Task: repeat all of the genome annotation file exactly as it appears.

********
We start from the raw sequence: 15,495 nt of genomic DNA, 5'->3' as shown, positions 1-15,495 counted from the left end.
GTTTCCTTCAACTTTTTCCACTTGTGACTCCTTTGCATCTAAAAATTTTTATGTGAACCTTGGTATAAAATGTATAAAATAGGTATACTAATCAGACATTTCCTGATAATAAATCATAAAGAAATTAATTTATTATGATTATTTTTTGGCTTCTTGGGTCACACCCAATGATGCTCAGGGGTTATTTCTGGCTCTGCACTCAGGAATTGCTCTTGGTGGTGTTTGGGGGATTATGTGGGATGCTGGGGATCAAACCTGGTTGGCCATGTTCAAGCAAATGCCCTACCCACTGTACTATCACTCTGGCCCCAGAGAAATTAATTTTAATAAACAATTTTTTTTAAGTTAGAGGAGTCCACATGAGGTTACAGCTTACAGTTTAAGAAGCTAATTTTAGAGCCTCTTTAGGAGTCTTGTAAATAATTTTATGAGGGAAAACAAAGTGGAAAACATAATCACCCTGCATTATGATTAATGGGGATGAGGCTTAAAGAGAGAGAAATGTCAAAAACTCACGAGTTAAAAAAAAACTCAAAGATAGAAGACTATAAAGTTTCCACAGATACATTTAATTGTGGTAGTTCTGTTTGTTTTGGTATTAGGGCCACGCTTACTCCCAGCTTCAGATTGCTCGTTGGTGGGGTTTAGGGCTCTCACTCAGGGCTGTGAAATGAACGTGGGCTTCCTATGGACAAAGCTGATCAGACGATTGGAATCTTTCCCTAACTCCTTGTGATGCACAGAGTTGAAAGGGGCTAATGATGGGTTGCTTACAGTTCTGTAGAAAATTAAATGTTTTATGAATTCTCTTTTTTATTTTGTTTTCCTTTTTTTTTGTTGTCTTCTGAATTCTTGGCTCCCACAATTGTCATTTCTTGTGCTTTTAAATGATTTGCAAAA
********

We start from the raw sequence: 15,495 nt of genomic DNA, 5'->3' as shown, positions 1-15,495 counted from the left end.
GTTTCCTTCAACTTTTTCCACTTGTGACTCCTTTGCATCTAAAAATTTTTATGTGAACCTTGGTATAAAATGTATAAAATAGGTATACTAATCAGACATTTCCTGATAATAAATCATAAAGAAATTAATTTATTATGATTATTTTTTGGCTTCTTGGGTCACACCCAATGATGCTCAGGGGTTATTTCTGGCTCTGCACTCAGGAATTGCTCTTGGTGGTGTTTGGGGGATTATGTGGGATGCTGGGGATCAAACCTGGTTGGCCATGTTCAAGCAAATGCCCTACCCACTGTACTATCACTCTGGCCCCAGAGAAATTAATTTTAATAAACAATTTTTTTTAAGTTAGAGGAGTCCACATGAGGTTACAGCTTACAGTTTAAGAAGCTAATTTTAGAGCCTCTTTAGGAGTCTTGTAAATAATTTTATGAGGGAAAACAAAGTGGAAAACATAATCACCCTGCATTATGATTAATGGGGATGAGGCTTAAAGAGAGAGAAATGTCAAAAACTCACGAGTTAAAAAAAAACTCAAAGATAGAAGACTATAAAGTTTCCACAGATACATTTAATTGTGGTAGTTCTGTTTGTTTTGGTATTAGGGCCACGCTTACTCCCAGCTTCAGATTGCTCGTTGGTGGGGTTTAGGGCTCTCACTCAGGGCTGTGAAATGAACGTGGGCTTCCTATGGACAAAGCTGATCAGACGATTGGAATCTTTCCCTAACTCCTTGTGATGCACAGAGTTGAAAGGGGCTAATGATGGGTTGCTTACAGTTCTGTAGAAAATTAAATGTTTTATGAATTCTCTTTTTTATTTTGTTTTCCTTTTTTTTTGTTGTCTTCTGAATTCTTGGCTCCCACAATTGTCATTTCTTGTGCTTTTAAATGATTTGCAAAA